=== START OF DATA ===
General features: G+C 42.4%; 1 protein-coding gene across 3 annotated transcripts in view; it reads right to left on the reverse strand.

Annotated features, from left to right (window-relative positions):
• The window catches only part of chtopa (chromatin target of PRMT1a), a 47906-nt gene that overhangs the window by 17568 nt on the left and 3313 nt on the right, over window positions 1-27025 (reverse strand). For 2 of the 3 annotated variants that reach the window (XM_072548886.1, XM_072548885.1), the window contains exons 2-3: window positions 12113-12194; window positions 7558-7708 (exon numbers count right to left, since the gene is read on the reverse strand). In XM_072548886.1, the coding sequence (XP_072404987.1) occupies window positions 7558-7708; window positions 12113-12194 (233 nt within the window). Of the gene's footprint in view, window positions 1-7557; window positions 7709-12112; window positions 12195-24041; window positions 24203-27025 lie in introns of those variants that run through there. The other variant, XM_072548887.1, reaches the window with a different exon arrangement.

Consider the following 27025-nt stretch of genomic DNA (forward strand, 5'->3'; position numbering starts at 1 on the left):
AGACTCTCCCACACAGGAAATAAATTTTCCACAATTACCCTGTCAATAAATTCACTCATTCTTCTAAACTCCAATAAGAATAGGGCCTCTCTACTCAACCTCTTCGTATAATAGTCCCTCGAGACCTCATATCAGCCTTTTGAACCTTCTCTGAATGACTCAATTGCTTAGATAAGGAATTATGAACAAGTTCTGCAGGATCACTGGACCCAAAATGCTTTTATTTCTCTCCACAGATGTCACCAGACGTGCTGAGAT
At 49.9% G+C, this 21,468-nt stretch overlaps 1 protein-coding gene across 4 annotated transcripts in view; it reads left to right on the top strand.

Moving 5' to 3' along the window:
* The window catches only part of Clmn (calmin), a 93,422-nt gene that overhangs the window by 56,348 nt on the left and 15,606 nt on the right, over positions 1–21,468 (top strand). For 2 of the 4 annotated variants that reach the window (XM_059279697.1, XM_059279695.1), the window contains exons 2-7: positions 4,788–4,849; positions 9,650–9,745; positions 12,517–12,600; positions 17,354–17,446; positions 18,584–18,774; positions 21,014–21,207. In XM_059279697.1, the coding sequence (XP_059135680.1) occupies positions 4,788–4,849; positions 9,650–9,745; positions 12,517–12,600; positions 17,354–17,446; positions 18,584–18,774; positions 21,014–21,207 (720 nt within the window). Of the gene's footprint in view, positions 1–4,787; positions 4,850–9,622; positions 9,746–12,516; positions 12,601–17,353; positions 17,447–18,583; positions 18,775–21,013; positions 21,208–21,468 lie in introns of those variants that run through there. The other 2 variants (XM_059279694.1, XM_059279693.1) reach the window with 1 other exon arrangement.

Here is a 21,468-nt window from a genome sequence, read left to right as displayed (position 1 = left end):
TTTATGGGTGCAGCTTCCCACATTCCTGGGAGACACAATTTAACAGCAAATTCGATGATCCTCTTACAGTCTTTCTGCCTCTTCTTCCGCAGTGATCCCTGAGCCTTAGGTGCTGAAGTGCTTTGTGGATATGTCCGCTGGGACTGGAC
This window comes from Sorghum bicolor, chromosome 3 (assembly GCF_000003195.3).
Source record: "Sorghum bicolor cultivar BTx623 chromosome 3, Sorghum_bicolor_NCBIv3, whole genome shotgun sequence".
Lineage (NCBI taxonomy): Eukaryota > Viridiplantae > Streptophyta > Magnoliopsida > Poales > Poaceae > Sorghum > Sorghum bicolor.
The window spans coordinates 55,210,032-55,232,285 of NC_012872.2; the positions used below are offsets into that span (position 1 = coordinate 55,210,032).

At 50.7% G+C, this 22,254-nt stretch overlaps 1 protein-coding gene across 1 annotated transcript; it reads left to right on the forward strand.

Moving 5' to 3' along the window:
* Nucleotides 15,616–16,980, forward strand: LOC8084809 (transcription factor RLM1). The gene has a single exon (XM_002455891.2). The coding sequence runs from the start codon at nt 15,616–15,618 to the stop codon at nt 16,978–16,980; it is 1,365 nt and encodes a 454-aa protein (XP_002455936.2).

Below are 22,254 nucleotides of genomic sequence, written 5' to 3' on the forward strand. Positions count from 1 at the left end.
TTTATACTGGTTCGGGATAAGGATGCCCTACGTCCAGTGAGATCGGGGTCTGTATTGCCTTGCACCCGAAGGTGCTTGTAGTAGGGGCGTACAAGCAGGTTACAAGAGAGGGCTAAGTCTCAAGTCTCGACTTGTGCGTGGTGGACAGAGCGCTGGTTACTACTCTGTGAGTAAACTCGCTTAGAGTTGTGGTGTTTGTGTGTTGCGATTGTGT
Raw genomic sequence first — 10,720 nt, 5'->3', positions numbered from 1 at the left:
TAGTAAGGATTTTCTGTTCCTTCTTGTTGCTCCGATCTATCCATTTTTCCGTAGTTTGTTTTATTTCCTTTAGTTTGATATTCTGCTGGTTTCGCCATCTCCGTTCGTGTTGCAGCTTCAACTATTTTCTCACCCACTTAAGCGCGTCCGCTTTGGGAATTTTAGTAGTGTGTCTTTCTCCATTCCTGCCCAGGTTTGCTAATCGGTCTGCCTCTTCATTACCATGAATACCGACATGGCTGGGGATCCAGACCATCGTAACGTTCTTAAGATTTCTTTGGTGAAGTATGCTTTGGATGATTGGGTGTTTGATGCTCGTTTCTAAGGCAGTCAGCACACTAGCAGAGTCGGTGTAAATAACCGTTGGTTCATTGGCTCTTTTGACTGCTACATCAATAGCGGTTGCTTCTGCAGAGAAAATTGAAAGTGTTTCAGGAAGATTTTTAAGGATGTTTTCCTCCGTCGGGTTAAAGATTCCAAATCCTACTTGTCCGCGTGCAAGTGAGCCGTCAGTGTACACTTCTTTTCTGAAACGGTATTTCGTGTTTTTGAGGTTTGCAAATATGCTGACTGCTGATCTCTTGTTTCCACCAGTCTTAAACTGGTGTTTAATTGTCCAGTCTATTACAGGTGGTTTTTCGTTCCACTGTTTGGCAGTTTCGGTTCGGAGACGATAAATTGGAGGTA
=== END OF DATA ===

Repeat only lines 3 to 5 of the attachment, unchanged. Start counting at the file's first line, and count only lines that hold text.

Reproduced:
• The window catches only part of chtopa (chromatin target of PRMT1a), a 47906-nt gene that overhangs the window by 17568 nt on the left and 3313 nt on the right, over window positions 1-27025 (reverse strand). For 2 of the 3 annotated variants that reach the window (XM_072548886.1, XM_072548885.1), the window contains exons 2-3: window positions 12113-12194; window positions 7558-7708 (exon numbers count right to left, since the gene is read on the reverse strand). In XM_072548886.1, the coding sequence (XP_072404987.1) occupies window positions 7558-7708; window positions 12113-12194 (233 nt within the window). Of the gene's footprint in view, window positions 1-7557; window positions 7709-12112; window positions 12195-24041; window positions 24203-27025 lie in introns of those variants that run through there. The other variant, XM_072548887.1, reaches the window with a different exon arrangement.

Consider the following 27025-nt stretch of genomic DNA (forward strand, 5'->3'; position numbering starts at 1 on the left):
AGACTCTCCCACACAGGAAATAAATTTTCCACAATTACCCTGTCAATAAATTCACTCATTCTTCTAAACTCCAATAAGAATAGGGCCTCTCTACTCAACCTCTTCGTATAATAGTCCCTCGAGACCTCATATCAGCCTTTTGAACCTTCTCTGAATGACTCAATTGCTTAGATAAGGAATTATGAACAAGTTCTGCAGGATCACTGGACCCAAAATGCTTTTATTTCTCTCCACAGATGTCACCAGACGTGCTGAGAT